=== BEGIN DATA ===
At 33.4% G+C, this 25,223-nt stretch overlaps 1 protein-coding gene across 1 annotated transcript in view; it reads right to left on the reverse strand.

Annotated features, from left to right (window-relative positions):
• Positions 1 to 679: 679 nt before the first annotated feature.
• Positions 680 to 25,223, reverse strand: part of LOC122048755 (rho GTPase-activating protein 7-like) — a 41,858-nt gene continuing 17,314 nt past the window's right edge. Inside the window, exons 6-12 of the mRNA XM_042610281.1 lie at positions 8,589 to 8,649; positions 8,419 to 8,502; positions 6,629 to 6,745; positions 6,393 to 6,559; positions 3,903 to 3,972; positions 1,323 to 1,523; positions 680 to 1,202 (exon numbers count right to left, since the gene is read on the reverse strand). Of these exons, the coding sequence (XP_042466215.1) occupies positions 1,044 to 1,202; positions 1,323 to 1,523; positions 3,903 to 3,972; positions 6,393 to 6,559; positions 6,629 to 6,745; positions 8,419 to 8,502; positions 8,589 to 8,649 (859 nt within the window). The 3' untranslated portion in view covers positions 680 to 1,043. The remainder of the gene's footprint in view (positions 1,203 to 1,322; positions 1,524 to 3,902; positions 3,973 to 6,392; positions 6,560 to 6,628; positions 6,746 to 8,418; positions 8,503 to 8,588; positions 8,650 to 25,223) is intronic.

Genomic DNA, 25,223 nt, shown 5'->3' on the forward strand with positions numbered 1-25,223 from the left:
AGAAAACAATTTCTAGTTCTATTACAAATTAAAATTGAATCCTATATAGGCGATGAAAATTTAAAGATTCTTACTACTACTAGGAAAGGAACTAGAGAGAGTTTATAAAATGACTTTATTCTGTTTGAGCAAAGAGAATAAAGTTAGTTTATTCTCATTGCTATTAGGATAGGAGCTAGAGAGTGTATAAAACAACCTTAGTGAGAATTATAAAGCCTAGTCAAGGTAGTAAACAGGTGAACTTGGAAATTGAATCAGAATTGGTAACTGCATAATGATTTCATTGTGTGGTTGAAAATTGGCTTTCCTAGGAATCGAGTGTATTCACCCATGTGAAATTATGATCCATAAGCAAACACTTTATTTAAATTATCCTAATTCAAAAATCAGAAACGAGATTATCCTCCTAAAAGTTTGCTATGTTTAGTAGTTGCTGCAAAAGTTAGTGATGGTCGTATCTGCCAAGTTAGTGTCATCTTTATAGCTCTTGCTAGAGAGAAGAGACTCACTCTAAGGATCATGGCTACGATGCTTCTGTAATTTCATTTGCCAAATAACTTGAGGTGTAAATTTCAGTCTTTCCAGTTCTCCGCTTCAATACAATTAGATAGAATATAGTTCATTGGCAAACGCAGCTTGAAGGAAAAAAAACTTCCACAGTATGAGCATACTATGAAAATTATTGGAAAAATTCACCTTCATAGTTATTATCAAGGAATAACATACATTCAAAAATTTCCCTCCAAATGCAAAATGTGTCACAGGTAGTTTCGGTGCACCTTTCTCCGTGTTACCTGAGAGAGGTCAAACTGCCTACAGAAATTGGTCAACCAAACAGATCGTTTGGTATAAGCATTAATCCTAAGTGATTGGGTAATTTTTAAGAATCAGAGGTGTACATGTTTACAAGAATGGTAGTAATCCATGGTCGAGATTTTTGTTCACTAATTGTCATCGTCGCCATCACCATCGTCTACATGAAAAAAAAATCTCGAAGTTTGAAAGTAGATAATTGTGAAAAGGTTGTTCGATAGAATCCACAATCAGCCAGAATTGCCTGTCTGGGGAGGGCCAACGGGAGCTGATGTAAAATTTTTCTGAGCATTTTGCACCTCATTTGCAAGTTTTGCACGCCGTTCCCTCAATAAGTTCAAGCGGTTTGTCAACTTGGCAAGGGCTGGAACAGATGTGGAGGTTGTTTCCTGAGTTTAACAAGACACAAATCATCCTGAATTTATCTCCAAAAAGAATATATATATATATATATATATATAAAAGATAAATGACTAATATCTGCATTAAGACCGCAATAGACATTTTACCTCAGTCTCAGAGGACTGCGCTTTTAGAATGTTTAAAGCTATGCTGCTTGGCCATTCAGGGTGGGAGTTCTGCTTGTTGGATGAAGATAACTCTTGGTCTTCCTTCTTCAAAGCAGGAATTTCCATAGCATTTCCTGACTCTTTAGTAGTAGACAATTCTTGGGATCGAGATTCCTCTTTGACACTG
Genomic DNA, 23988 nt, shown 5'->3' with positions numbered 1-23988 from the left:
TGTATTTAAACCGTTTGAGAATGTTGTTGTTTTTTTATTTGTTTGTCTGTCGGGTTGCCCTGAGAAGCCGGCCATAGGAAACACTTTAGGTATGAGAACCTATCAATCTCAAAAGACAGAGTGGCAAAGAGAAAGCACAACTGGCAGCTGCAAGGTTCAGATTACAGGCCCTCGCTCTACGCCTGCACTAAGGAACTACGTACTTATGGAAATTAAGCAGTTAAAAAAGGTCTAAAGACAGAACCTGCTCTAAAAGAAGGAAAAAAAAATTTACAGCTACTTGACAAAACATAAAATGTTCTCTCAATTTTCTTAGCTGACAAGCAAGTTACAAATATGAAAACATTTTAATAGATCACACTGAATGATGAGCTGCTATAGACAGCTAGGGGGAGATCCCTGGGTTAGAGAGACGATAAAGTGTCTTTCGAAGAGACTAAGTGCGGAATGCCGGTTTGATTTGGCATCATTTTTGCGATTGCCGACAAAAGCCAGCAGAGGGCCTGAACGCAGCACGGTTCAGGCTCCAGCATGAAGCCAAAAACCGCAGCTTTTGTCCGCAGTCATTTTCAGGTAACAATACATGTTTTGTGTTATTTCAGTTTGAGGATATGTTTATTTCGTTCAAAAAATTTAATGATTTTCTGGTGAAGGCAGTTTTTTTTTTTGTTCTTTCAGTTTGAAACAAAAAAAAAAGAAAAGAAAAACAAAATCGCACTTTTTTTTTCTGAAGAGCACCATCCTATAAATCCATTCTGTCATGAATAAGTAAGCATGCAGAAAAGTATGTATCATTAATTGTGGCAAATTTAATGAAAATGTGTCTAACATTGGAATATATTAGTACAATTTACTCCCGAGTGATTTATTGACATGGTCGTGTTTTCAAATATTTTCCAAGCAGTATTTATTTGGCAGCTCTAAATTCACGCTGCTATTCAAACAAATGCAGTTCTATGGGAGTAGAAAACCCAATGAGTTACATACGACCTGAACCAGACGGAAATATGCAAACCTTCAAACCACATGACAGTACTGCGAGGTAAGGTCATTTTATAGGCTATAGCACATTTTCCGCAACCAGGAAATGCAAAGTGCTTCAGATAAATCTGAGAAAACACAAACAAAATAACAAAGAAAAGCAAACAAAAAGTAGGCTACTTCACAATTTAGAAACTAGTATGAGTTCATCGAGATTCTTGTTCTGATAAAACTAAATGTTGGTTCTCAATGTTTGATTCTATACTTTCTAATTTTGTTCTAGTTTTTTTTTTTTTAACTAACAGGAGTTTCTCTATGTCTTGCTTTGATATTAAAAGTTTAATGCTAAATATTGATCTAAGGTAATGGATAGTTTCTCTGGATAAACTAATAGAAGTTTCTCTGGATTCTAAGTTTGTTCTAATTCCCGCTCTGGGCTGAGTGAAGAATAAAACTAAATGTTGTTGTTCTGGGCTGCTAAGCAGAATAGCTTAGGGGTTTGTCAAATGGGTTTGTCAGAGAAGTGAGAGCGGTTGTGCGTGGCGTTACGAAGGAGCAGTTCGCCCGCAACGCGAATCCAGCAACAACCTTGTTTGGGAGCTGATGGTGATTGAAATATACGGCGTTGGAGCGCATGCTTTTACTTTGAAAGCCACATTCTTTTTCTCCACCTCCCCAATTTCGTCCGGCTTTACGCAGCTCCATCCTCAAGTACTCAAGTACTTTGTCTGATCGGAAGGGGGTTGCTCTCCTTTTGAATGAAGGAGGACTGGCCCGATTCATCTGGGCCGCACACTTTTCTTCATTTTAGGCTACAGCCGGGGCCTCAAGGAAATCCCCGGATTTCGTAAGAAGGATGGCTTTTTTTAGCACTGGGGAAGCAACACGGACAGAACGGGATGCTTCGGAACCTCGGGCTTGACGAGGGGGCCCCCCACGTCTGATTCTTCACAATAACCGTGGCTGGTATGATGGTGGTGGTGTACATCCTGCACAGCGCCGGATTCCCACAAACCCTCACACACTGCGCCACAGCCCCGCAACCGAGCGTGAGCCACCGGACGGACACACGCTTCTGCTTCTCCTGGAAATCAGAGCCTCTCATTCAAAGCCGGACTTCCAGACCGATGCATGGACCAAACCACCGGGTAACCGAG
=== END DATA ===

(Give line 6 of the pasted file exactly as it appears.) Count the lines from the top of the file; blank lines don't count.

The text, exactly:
AGAAAACAATTTCTAGTTCTATTACAAATTAAAATTGAATCCTATATAGGCGATGAAAATTTAAAGATTCTTACTACTACTAGGAAAGGAACTAGAGAGAGTTTATAAAATGACTTTATTCTGTTTGAGCAAAGAGAATAAAGTTAGTTTATTCTCATTGCTATTAGGATAGGAGCTAGAGAGTGTATAAAACAACCTTAGTGAGAATTATAAAGCCTAGTCAAGGTAGTAAACAGGTGAACTTGGAAATTGAATCAGAATTGGTAACTGCATAATGATTTCATTGTGTGGTTGAAAATTGGCTTTCCTAGGAATCGAGTGTATTCACCCATGTGAAATTATGATCCATAAGCAAACACTTTATTTAAATTATCCTAATTCAAAAATCAGAAACGAGATTATCCTCCTAAAAGTTTGCTATGTTTAGTAGTTGCTGCAAAAGTTAGTGATGGTCGTATCTGCCAAGTTAGTGTCATCTTTATAGCTCTTGCTAGAGAGAAGAGACTCACTCTAAGGATCATGGCTACGATGCTTCTGTAATTTCATTTGCCAAATAACTTGAGGTGTAAATTTCAGTCTTTCCAGTTCTCCGCTTCAATACAATTAGATAGAATATAGTTCATTGGCAAACGCAGCTTGAAGGAAAAAAAACTTCCACAGTATGAGCATACTATGAAAATTATTGGAAAAATTCACCTTCATAGTTATTATCAAGGAATAACATACATTCAAAAATTTCCCTCCAAATGCAAAATGTGTCACAGGTAGTTTCGGTGCACCTTTCTCCGTGTTACCTGAGAGAGGTCAAACTGCCTACAGAAATTGGTCAACCAAACAGATCGTTTGGTATAAGCATTAATCCTAAGTGATTGGGTAATTTTTAAGAATCAGAGGTGTACATGTTTACAAGAATGGTAGTAATCCATGGTCGAGATTTTTGTTCACTAATTGTCATCGTCGCCATCACCATCGTCTACATGAAAAAAAAATCTCGAAGTTTGAAAGTAGATAATTGTGAAAAGGTTGTTCGATAGAATCCACAATCAGCCAGAATTGCCTGTCTGGGGAGGGCCAACGGGAGCTGATGTAAAATTTTTCTGAGCATTTTGCACCTCATTTGCAAGTTTTGCACGCCGTTCCCTCAATAAGTTCAAGCGGTTTGTCAACTTGGCAAGGGCTGGAACAGATGTGGAGGTTGTTTCCTGAGTTTAACAAGACACAAATCATCCTGAATTTATCTCCAAAAAGAATATATATATATATATATATATATAAAAGATAAATGACTAATATCTGCATTAAGACCGCAATAGACATTTTACCTCAGTCTCAGAGGACTGCGCTTTTAGAATGTTTAAAGCTATGCTGCTTGGCCATTCAGGGTGGGAGTTCTGCTTGTTGGATGAAGATAACTCTTGGTCTTCCTTCTTCAAAGCAGGAATTTCCATAGCATTTCCTGACTCTTTAGTAGTAGACAATTCTTGGGATCGAGATTCCTCTTTGACACTG